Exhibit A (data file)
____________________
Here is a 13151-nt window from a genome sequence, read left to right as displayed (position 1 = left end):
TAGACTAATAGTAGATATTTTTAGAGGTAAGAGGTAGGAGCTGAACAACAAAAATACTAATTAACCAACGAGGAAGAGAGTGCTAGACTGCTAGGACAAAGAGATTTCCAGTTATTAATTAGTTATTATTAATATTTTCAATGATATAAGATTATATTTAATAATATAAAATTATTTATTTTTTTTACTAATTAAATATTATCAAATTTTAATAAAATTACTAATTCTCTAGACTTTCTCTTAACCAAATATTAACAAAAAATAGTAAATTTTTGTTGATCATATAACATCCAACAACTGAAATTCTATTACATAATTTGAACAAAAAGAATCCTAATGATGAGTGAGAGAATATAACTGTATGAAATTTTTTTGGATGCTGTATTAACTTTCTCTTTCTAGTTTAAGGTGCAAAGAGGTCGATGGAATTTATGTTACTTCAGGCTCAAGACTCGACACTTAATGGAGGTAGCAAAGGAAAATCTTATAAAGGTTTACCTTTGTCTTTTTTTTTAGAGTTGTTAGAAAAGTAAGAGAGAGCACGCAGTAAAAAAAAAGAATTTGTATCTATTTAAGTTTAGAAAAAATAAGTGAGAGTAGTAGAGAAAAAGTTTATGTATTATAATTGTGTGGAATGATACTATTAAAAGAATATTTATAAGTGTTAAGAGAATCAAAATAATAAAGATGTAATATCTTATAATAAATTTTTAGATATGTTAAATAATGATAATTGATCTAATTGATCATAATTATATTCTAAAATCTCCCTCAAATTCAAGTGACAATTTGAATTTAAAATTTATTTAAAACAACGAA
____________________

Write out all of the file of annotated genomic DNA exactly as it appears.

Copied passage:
Here is a 13151-nt window from a genome sequence, read left to right as displayed (position 1 = left end):
TAGACTAATAGTAGATATTTTTAGAGGTAAGAGGTAGGAGCTGAACAACAAAAATACTAATTAACCAACGAGGAAGAGAGTGCTAGACTGCTAGGACAAAGAGATTTCCAGTTATTAATTAGTTATTATTAATATTTTCAATGATATAAGATTATATTTAATAATATAAAATTATTTATTTTTTTTACTAATTAAATATTATCAAATTTTAATAAAATTACTAATTCTCTAGACTTTCTCTTAACCAAATATTAACAAAAAATAGTAAATTTTTGTTGATCATATAACATCCAACAACTGAAATTCTATTACATAATTTGAACAAAAAGAATCCTAATGATGAGTGAGAGAATATAACTGTATGAAATTTTTTTGGATGCTGTATTAACTTTCTCTTTCTAGTTTAAGGTGCAAAGAGGTCGATGGAATTTATGTTACTTCAGGCTCAAGACTCGACACTTAATGGAGGTAGCAAAGGAAAATCTTATAAAGGTTTACCTTTGTCTTTTTTTTTAGAGTTGTTAGAAAAGTAAGAGAGAGCACGCAGTAAAAAAAAAGAATTTGTATCTATTTAAGTTTAGAAAAAATAAGTGAGAGTAGTAGAGAAAAAGTTTATGTATTATAATTGTGTGGAATGATACTATTAAAAGAATATTTATAAGTGTTAAGAGAATCAAAATAATAAAGATGTAATATCTTATAATAAATTTTTAGATATGTTAAATAATGATAATTGATCTAATTGATCATAATTATATTCTAAAATCTCCCTCAAATTCAAGTGACAATTTGAATTTAAAATTTATTTAAAACAACGAA